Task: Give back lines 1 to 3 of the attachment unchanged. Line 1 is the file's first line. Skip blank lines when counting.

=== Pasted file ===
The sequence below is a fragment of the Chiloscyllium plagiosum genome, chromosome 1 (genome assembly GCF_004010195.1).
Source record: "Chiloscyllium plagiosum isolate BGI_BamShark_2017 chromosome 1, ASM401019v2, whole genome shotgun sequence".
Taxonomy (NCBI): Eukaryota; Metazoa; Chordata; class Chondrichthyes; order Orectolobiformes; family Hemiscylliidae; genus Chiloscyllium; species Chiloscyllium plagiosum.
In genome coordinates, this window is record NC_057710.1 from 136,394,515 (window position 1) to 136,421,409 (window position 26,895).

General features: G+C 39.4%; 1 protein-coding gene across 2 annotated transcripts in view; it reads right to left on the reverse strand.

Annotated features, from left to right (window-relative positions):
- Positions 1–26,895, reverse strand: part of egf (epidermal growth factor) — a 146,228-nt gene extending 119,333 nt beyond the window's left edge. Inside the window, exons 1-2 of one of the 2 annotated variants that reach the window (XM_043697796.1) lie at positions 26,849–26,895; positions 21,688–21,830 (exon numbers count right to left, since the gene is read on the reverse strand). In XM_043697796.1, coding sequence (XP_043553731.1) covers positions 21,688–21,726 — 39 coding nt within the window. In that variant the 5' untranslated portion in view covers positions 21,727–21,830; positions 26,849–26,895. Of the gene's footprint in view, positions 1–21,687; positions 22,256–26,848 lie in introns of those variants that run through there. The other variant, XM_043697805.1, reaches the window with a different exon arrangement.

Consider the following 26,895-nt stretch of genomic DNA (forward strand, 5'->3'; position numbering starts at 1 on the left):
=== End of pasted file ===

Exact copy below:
The sequence below is a fragment of the Chiloscyllium plagiosum genome, chromosome 1 (genome assembly GCF_004010195.1).
Source record: "Chiloscyllium plagiosum isolate BGI_BamShark_2017 chromosome 1, ASM401019v2, whole genome shotgun sequence".
Taxonomy (NCBI): Eukaryota; Metazoa; Chordata; class Chondrichthyes; order Orectolobiformes; family Hemiscylliidae; genus Chiloscyllium; species Chiloscyllium plagiosum.